Why does NPD keep asking these stupid questions? Maybe it’s better for us, because questions this broad elicit anthropologically interesting responses. Obviously, these replies were supplied by the marks, because why would a polling company give the option of both “high price of gasoline” and “not driving as much?”
The “eating at home more” is a tautological answer, unless one allows for options outside of the restaurant vs. home binary. Eating at other peoples’ houses? Hmm. Do megachurches serve dinner? No, all of those things are preposterous. But it does call into question what “going less often to all restaurants” means, in terms of how the polling was done. Were people asked, as they passed by - but did not enter - a particular location, why they made that decision? No, that seems improbable, so it’s also an uninteresting answer.
Except that the difference in response for that answer between the QSR people and the casual people seems fairly large. The discrepancy between the audiences is especially significant for the questions about the healthiness of the food, and telling for the QSR industry. McD and BK may be making strides in introducing healthier menu options, but they need to do more, and fast.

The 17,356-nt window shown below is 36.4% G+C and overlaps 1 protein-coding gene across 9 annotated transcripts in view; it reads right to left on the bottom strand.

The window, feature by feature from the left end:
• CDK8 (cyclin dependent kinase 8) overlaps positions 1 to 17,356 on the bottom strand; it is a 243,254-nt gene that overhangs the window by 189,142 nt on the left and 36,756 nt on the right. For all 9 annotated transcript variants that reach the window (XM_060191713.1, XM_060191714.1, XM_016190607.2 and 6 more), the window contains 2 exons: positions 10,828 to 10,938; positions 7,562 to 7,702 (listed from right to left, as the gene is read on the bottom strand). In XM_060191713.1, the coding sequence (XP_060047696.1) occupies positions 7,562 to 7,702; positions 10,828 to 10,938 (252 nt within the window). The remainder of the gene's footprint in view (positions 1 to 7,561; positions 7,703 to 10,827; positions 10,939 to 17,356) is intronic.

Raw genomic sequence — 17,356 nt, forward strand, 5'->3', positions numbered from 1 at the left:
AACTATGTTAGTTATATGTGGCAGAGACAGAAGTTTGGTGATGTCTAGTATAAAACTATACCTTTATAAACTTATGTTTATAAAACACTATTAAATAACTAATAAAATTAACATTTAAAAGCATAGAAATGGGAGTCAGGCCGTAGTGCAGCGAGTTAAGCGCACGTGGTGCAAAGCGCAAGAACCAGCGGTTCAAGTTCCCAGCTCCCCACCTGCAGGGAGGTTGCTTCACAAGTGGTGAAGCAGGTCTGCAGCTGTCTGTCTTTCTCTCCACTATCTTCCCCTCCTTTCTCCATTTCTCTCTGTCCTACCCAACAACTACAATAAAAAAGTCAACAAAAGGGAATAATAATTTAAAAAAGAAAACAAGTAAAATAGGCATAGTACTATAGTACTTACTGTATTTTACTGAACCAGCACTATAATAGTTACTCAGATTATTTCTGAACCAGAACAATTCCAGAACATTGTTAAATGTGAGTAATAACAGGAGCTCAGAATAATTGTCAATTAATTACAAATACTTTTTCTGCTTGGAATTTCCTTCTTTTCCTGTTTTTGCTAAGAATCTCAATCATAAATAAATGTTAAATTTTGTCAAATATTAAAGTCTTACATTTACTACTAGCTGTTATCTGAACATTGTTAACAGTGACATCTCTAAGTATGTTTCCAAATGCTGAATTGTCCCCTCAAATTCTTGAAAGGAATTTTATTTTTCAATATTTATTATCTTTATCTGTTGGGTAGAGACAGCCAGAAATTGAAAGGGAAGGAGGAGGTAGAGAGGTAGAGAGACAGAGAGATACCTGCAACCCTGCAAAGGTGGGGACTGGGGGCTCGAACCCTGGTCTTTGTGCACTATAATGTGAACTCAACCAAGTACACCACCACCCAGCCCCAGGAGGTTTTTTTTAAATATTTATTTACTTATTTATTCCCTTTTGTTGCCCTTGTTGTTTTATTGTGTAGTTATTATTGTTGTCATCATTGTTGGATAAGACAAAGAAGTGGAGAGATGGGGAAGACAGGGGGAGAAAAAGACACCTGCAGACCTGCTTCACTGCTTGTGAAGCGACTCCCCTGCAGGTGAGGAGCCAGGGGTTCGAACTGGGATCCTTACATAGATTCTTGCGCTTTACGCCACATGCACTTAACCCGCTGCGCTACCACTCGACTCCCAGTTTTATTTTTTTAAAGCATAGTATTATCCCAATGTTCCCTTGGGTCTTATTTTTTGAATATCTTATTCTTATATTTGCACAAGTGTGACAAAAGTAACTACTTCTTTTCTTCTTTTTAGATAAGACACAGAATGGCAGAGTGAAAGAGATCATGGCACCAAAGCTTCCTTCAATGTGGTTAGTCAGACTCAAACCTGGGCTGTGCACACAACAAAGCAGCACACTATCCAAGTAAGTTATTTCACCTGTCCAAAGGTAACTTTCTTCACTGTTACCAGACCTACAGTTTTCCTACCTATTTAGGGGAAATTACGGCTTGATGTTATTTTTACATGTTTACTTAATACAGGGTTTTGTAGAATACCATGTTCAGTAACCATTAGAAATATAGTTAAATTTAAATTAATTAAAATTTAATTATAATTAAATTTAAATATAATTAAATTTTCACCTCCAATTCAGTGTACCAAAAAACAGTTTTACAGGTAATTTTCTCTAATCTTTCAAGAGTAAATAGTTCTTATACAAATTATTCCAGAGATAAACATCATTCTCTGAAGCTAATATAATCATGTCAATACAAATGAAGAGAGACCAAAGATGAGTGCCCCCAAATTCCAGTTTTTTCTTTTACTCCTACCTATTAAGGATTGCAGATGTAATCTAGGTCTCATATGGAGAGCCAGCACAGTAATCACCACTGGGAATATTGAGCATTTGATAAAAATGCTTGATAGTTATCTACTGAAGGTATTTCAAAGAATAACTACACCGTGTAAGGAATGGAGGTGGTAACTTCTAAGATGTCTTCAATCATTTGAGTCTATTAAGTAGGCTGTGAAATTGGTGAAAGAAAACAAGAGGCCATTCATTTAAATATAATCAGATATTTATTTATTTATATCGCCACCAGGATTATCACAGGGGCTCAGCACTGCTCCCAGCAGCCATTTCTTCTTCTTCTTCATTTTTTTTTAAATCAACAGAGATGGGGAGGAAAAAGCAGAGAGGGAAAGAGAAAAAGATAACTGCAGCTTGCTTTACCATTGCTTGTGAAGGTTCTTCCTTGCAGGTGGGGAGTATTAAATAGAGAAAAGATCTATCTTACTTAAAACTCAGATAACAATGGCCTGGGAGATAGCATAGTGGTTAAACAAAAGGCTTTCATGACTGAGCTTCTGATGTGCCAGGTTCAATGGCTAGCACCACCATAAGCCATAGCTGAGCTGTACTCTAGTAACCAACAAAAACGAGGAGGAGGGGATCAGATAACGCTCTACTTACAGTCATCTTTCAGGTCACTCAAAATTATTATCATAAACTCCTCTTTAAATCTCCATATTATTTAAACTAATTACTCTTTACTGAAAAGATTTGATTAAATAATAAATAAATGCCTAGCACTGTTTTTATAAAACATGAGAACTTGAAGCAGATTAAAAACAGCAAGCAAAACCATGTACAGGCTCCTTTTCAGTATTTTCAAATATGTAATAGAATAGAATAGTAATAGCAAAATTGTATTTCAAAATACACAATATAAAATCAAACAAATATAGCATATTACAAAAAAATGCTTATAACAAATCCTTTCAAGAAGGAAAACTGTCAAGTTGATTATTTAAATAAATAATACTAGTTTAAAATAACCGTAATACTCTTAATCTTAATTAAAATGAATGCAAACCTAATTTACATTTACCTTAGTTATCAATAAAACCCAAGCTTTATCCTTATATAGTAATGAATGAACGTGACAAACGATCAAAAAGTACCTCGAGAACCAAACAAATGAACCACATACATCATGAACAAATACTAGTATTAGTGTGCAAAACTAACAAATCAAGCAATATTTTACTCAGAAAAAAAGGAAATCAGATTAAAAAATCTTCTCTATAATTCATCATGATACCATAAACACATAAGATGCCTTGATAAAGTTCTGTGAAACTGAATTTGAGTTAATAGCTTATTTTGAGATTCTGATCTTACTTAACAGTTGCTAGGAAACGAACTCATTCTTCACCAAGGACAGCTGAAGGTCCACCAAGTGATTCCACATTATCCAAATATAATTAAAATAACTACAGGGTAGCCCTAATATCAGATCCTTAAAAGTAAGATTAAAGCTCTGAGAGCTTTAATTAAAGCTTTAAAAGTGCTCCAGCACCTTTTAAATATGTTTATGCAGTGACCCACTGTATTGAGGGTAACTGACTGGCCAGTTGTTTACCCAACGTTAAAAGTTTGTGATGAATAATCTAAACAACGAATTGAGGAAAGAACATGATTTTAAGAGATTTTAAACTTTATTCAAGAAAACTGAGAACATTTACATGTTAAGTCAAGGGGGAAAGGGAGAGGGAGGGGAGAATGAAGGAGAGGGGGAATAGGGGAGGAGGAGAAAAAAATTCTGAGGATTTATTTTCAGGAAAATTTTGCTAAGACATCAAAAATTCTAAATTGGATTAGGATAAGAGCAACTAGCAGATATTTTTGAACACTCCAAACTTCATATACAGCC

Meanwhile, the dampening economy is certainly taking a bite out of casual diners’ wallets. We mentioned the gasoline issue already, which affects the casual people more than the QSR people (although not by much), and that gap widens with responses more directly about money (“too expensive” and “changes in financial situation”).
Basically, people seem to want their food cheap, healthy, served quickly, and available within walking distance - perfectly reasonable demands. It’s hard to get all four at once, but we are not losing hope that some bright entrepreneur with good taste buds and a sense of social justice will make it happen.
[Chart: Nation’s Restaurant News]